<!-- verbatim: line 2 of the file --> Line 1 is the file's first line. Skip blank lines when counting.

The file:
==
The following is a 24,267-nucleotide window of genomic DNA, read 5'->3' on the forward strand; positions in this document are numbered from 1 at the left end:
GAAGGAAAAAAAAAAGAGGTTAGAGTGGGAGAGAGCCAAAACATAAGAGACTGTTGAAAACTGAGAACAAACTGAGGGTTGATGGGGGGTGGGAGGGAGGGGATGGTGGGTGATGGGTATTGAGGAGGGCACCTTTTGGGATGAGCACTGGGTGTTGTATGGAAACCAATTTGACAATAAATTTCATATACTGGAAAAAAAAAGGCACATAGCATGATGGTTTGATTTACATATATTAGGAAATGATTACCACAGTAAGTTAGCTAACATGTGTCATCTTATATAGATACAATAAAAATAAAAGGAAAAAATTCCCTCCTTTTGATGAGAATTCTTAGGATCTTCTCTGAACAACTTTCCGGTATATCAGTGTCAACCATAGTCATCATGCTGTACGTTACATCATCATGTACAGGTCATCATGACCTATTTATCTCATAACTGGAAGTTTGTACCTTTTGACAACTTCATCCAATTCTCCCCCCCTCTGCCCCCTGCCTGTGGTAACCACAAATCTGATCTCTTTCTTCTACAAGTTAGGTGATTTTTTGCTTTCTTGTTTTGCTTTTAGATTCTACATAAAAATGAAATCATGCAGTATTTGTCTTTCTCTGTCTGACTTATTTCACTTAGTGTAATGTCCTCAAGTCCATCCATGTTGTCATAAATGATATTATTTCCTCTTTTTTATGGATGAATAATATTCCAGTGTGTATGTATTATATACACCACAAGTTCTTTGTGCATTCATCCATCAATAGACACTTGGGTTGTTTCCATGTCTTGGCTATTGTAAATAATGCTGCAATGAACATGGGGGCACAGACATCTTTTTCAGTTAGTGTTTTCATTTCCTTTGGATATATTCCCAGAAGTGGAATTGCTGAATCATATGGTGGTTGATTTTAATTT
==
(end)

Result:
GAAGGAAAAAAAAAAGAGGTTAGAGTGGGAGAGAGCCAAAACATAAGAGACTGTTGAAAACTGAGAACAAACTGAGGGTTGATGGGGGGTGGGAGGGAGGGGATGGTGGGTGATGGGTATTGAGGAGGGCACCTTTTGGGATGAGCACTGGGTGTTGTATGGAAACCAATTTGACAATAAATTTCATATACTGGAAAAAAAAAGGCACATAGCATGATGGTTTGATTTACATATATTAGGAAATGATTACCACAGTAAGTTAGCTAACATGTGTCATCTTATATAGATACAATAAAAATAAAAGGAAAAAATTCCCTCCTTTTGATGAGAATTCTTAGGATCTTCTCTGAACAACTTTCCGGTATATCAGTGTCAACCATAGTCATCATGCTGTACGTTACATCATCATGTACAGGTCATCATGACCTATTTATCTCATAACTGGAAGTTTGTACCTTTTGACAACTTCATCCAATTCTCCCCCCCTCTGCCCCCTGCCTGTGGTAACCACAAATCTGATCTCTTTCTTCTACAAGTTAGGTGATTTTTTGCTTTCTTGTTTTGCTTTTAGATTCTACATAAAAATGAAATCATGCAGTATTTGTCTTTCTCTGTCTGACTTATTTCACTTAGTGTAATGTCCTCAAGTCCATCCATGTTGTCATAAATGATATTATTTCCTCTTTTTTATGGATGAATAATATTCCAGTGTGTATGTATTATATACACCACAAGTTCTTTGTGCATTCATCCATCAATAGACACTTGGGTTGTTTCCATGTCTTGGCTATTGTAAATAATGCTGCAATGAACATGGGGGCACAGACATCTTTTTCAGTTAGTGTTTTCATTTCCTTTGGATATATTCCCAGAAGTGGAATTGCTGAATCATATGGTGGTTGATTTTAATTT